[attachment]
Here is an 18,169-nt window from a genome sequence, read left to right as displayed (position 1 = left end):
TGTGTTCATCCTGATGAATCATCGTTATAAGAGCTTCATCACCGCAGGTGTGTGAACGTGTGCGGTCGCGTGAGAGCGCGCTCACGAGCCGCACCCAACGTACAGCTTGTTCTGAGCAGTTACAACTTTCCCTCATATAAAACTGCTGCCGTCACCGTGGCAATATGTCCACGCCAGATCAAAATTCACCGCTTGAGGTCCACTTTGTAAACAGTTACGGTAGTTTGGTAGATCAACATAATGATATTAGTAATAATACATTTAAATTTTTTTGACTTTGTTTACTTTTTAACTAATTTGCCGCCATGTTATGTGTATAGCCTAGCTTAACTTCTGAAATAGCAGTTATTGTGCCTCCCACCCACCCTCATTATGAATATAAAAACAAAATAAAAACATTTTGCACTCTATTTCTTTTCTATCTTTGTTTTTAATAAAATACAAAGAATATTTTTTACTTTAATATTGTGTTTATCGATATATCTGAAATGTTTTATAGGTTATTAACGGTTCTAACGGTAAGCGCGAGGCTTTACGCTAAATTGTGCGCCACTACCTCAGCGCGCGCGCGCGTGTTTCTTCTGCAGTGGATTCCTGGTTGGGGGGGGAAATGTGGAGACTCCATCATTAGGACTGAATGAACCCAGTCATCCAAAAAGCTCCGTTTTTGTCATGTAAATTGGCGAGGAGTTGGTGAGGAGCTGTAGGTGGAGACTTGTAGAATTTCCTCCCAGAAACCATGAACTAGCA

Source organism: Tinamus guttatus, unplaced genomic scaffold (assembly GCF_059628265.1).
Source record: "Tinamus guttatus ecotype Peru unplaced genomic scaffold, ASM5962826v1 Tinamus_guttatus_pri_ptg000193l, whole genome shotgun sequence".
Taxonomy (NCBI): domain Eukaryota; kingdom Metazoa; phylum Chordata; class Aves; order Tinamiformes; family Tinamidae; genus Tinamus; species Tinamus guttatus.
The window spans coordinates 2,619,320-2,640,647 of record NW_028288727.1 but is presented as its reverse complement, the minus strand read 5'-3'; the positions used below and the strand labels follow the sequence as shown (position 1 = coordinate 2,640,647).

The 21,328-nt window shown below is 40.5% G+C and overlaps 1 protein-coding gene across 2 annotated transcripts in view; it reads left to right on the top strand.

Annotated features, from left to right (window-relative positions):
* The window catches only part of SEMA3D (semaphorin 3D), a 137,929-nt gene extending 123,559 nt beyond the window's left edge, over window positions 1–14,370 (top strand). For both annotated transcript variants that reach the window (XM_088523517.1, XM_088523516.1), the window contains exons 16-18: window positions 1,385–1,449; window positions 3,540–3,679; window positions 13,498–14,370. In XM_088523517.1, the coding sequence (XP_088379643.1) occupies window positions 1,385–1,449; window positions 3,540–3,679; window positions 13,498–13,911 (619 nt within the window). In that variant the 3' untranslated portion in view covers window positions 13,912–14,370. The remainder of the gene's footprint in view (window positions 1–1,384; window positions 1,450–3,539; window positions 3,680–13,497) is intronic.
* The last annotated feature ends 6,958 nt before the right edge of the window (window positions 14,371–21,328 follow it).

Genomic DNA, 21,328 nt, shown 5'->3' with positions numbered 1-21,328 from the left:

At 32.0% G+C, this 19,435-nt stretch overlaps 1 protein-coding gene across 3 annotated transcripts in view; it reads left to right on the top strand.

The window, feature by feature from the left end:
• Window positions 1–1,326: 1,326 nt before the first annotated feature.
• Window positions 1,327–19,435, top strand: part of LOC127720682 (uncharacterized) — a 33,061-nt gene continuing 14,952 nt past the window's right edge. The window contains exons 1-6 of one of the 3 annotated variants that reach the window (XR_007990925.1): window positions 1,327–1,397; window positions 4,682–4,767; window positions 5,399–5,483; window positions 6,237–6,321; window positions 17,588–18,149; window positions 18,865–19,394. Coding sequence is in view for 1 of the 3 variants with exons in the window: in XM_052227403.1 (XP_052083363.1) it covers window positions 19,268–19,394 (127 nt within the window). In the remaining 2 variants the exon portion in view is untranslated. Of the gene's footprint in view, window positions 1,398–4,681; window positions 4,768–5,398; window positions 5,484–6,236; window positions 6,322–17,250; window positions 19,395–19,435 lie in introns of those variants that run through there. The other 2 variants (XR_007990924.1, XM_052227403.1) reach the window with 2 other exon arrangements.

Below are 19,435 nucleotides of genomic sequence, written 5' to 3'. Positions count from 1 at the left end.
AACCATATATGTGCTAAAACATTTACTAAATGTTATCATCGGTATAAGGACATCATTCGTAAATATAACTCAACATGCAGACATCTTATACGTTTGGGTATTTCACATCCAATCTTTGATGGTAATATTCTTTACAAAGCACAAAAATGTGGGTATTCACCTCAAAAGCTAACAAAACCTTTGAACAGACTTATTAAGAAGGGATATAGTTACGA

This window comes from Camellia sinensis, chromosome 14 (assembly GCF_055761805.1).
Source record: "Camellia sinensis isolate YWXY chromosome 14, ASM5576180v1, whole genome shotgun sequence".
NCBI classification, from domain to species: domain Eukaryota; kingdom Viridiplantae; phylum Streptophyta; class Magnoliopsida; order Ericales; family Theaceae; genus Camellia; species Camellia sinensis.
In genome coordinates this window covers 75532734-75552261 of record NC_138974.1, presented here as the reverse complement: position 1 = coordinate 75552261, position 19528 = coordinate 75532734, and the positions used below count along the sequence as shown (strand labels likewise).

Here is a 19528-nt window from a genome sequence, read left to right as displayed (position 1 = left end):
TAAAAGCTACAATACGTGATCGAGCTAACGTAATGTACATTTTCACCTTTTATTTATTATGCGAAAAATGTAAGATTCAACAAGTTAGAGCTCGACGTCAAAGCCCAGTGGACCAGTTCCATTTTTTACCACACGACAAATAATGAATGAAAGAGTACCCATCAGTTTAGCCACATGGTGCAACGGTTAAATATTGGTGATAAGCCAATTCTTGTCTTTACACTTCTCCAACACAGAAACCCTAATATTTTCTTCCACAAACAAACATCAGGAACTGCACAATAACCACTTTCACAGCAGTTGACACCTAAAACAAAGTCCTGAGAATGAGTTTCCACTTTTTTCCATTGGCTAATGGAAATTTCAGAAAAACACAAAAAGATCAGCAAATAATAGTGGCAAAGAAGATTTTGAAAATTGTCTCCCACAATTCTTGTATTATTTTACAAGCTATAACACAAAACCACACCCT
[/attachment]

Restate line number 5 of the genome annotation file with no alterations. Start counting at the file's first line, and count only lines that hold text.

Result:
Taxonomy (NCBI): domain Eukaryota; kingdom Metazoa; phylum Chordata; class Aves; order Tinamiformes; family Tinamidae; genus Tinamus; species Tinamus guttatus.